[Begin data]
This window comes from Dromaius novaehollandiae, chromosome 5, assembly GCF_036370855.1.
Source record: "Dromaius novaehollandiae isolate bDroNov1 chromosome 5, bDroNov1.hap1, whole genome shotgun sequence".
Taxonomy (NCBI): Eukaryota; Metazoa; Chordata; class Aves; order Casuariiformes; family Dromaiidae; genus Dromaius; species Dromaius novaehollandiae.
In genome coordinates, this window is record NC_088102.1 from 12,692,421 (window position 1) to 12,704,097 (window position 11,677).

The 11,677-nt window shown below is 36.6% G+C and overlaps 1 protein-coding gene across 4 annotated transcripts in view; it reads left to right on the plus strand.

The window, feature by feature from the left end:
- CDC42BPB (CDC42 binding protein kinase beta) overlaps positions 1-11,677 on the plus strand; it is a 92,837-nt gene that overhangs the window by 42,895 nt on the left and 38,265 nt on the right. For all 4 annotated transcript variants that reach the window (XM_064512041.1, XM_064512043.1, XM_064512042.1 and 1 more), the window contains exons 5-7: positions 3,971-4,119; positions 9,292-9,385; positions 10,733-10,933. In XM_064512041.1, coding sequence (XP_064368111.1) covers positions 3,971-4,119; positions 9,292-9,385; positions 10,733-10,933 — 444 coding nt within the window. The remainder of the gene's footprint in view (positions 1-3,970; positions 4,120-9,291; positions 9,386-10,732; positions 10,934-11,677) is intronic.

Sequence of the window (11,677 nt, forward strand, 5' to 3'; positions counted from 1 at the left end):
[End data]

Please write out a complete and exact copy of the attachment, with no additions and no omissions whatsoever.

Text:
This window comes from Dromaius novaehollandiae, chromosome 5, assembly GCF_036370855.1.
Source record: "Dromaius novaehollandiae isolate bDroNov1 chromosome 5, bDroNov1.hap1, whole genome shotgun sequence".
Taxonomy (NCBI): Eukaryota; Metazoa; Chordata; class Aves; order Casuariiformes; family Dromaiidae; genus Dromaius; species Dromaius novaehollandiae.
In genome coordinates, this window is record NC_088102.1 from 12,692,421 (window position 1) to 12,704,097 (window position 11,677).

The 11,677-nt window shown below is 36.6% G+C and overlaps 1 protein-coding gene across 4 annotated transcripts in view; it reads left to right on the plus strand.

The window, feature by feature from the left end:
- CDC42BPB (CDC42 binding protein kinase beta) overlaps positions 1-11,677 on the plus strand; it is a 92,837-nt gene that overhangs the window by 42,895 nt on the left and 38,265 nt on the right. For all 4 annotated transcript variants that reach the window (XM_064512041.1, XM_064512043.1, XM_064512042.1 and 1 more), the window contains exons 5-7: positions 3,971-4,119; positions 9,292-9,385; positions 10,733-10,933. In XM_064512041.1, coding sequence (XP_064368111.1) covers positions 3,971-4,119; positions 9,292-9,385; positions 10,733-10,933 — 444 coding nt within the window. The remainder of the gene's footprint in view (positions 1-3,970; positions 4,120-9,291; positions 9,386-10,732; positions 10,934-11,677) is intronic.

Sequence of the window (11,677 nt, forward strand, 5' to 3'; positions counted from 1 at the left end):